I have no idea why tards on the right who get all huffy about free market economics would not recognize this economics 101 situation. Given a free market situation we will always turn to the WORST possible outcome. Since it is always better for the individual to pollute the Nash equilibrium is achieved when everyone chooses to pollute.

    Now how to deal with this flaw in the free market solution is more up to debate. But in general this is the EXACT situation where governmental regulation is needed and will produce the most net surplus. The free marketer solution is that every single potential polluter gets together and negotiates who gets to pollute..... I like to call this solution a "government". But repubs get all pissy about that name for some reason. They think every individual entity should negotiate... They seem to forget there are a thing called transaction costs which make this completely crazy in the real world.

  • by microbox (704317) on Sunday June 09, 2013 @06:53PM (#43956013)

    The "leaks" worst offense was that in some cases scientists' felt pressure to modify the way they presented their facts to the public.

    I disagree with that. The worst offense was that some of the scientists privately expressed frustration at denialists trolls who play political games, and waste their time. I don't think the emails show that the scientists were modifying how they presented anything to the public. But they do show occasional defensiveness and frustration from scientists.

    The smear campaign works by being completely unreasonable, and then demanding to be taken seriously. Whenever people get frustrated, you just claim that they are being unreasonable, and are ideologues. It is classic projection.

    So the way I see it, a bunch of trolls pissed off some scientists, and privately expressed defensiveness over the issues. The scientists in question should not be defensive (though it is understandable), and /should/ provide everything and the kitchen sink to "skeptics" even if you know they are going to be intellectually dishonest with the information. Doesn't matter. Let politics be politics, and science be science.

  • Re:email leak (Score:5, Insightful)

    by riverat1 (1048260) on Sunday June 09, 2013 @06:57PM (#43956037)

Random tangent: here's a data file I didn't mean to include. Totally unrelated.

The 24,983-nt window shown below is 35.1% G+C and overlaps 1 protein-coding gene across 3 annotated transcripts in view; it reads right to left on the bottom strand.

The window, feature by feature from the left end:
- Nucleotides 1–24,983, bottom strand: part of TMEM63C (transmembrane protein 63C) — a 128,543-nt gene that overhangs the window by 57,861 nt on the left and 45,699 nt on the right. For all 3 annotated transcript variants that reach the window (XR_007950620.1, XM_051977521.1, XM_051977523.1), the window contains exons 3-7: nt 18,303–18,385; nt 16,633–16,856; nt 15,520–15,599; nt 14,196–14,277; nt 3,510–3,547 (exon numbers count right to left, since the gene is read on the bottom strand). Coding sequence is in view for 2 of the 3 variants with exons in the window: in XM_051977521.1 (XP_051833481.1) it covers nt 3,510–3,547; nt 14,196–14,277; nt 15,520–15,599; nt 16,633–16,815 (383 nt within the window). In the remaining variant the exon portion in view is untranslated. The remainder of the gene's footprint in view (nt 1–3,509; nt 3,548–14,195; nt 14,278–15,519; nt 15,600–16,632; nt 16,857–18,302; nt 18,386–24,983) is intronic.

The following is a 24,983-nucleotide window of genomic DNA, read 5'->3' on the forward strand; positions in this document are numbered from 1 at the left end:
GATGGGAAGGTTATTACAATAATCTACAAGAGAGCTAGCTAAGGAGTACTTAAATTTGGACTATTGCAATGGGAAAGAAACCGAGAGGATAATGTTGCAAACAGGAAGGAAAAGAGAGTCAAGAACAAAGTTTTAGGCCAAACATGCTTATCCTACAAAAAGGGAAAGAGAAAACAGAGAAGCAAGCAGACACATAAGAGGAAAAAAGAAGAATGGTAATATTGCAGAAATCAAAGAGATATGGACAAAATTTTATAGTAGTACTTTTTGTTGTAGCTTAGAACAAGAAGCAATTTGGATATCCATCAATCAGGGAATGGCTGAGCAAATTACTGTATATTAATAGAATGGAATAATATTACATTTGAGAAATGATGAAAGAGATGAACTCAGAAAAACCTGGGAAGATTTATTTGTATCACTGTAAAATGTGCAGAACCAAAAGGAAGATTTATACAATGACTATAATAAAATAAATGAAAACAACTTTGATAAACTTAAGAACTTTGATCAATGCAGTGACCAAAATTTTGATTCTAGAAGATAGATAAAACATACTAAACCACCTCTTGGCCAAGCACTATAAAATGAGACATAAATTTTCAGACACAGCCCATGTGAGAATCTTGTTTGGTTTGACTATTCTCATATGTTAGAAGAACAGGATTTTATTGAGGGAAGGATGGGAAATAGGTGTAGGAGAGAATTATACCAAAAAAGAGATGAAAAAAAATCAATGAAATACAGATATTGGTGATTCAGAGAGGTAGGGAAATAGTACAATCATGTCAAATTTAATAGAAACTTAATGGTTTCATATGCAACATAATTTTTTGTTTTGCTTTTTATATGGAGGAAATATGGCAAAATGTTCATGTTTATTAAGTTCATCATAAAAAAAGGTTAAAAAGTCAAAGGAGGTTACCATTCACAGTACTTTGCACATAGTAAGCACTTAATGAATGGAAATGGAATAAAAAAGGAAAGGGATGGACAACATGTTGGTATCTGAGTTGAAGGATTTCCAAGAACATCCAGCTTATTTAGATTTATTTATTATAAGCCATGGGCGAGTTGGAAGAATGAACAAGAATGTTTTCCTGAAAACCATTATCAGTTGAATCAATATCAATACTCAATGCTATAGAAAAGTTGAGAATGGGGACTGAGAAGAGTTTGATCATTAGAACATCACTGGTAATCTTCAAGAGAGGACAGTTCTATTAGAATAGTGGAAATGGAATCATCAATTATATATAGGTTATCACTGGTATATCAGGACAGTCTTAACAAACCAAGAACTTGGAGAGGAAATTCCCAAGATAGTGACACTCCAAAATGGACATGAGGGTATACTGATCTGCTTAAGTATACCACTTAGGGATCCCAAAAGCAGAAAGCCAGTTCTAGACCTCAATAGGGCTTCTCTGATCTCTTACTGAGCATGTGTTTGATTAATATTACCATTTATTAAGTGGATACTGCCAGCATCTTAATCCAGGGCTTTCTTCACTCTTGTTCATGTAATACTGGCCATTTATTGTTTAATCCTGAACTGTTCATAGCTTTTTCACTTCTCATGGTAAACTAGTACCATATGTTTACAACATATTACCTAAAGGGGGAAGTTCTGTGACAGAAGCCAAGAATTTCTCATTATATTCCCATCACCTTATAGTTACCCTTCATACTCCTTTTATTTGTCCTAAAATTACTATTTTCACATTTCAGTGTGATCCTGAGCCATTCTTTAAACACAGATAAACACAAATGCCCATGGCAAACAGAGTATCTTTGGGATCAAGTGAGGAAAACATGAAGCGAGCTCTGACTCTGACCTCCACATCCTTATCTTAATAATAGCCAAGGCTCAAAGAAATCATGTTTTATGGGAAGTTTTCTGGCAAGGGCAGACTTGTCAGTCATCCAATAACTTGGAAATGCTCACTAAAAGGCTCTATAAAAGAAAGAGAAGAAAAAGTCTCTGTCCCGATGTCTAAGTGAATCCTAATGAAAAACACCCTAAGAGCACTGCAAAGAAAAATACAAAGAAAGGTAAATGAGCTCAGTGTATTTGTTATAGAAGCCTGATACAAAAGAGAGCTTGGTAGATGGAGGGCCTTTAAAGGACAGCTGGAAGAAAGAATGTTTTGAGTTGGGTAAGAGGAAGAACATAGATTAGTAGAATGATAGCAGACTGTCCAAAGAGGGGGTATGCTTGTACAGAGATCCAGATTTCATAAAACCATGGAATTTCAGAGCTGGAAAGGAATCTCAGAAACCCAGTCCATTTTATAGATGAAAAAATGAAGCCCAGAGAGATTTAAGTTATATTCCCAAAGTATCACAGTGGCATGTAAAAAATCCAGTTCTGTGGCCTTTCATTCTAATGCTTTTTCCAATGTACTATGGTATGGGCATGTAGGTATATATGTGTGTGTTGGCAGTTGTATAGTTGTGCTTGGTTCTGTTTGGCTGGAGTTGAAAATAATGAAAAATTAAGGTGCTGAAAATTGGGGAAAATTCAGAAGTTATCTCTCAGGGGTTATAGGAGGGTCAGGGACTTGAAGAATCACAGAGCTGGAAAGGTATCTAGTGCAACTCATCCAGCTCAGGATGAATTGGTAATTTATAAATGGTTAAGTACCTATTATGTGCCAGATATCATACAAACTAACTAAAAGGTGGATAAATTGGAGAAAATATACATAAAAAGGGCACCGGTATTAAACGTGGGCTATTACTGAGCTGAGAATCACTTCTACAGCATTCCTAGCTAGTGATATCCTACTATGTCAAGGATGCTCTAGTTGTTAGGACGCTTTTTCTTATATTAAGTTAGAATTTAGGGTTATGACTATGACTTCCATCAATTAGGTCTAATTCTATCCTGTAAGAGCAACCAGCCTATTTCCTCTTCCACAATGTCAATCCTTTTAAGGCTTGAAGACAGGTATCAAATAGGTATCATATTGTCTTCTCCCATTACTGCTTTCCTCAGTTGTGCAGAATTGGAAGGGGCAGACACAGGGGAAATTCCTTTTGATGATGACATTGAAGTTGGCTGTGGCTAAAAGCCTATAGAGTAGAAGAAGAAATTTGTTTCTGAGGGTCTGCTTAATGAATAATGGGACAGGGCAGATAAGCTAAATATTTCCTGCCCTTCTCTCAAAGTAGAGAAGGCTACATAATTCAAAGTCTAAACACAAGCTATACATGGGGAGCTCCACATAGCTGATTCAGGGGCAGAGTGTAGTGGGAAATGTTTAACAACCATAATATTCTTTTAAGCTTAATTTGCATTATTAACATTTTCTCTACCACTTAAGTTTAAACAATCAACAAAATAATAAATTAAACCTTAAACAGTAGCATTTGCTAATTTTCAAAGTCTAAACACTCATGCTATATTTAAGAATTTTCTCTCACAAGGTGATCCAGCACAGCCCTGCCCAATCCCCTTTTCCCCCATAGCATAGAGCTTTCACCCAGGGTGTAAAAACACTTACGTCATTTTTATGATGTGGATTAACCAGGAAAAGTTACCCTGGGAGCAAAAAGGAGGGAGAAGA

If you're more worried about the money than the science you're doing it wrong. Do you really think that the vast majority of climate scientists from around the world are falsifying science for the sake of money when they're smart enough to know that their falsification will eventually be discovered utterly destroying their scientific reputations? I don't doubt there are a few scientists around who are that venal but not enough in the long run to overcome the vast majority who are honestly seeking to understand our physical world better. To think they're all in on falsifying climate science is to postulate conspiracy on an impossible level.

    The science is nearly 200 years old now starting with Fourier who discovered the greenhouse effect in 1824 and it's just been building since then. In the past 20-30 years it's been subject to intense scrutiny yet no one has come up with that magic bullet that explains the current climate change better than the current explanations. If somebody does I'll pay attention.

  • by Anonymous Coward on Sunday June 09, 2013 @06:59PM (#43956047)

    Also, I don't even have a problem with saying that CO2 is the primary driver of increased temperatures - but I do have a problem with

    I would hope not - that it's a greenhouse gas has been well established for about 100 years.

    a) anything that goes beyond CO2 (that is 1.3K for a doubling) that is pure speculation,

    On what basis is it purely speculation?

    consists of poorly researched feedback mechanisms, with the poor state of research in cloud formation being among the worst offenders and most important negative feedbacks that are currently being ignored due to the poor state of knowledge and

    What feedbacks, and ignored by whom?

    b) I do have a problem with the constant one-sided discussion of the effects of increased temperatures. They are always held in the tone of horoscopes and greek oracles to avoid any clear statements that could be easily contradicted. "Extreme weather events" being the worst offender. That's says nothing and is obviously taylored to feed a constant media frenzy. This is combined with a complete lack of reporting on past "extreme weather events". Thus even decidetly average events like hurricanes Katrina or Sandy (in their historical and geographical context!) become "unprecedented monster storms", which is just laughable for anyone who bothered to look into the history of hurricanes on the US south and east coast.

    "precedented monster storms" don't sell papers/eyeballs. Keep in mind who characterizes them in this fashion. Protip: it's not the scientists. Sometimes, one needs to pick up a better news media. Personally, I just go to the weather service web page. As to past weather events, keep in mind that forecasting then used to be axioms such as "red sky at night, sailor's delight...".

  • Re:Fantastic... (Score:5, Insightful)

    by jamesh (87723) on Sunday June 09, 2013 @07:05PM (#43956077)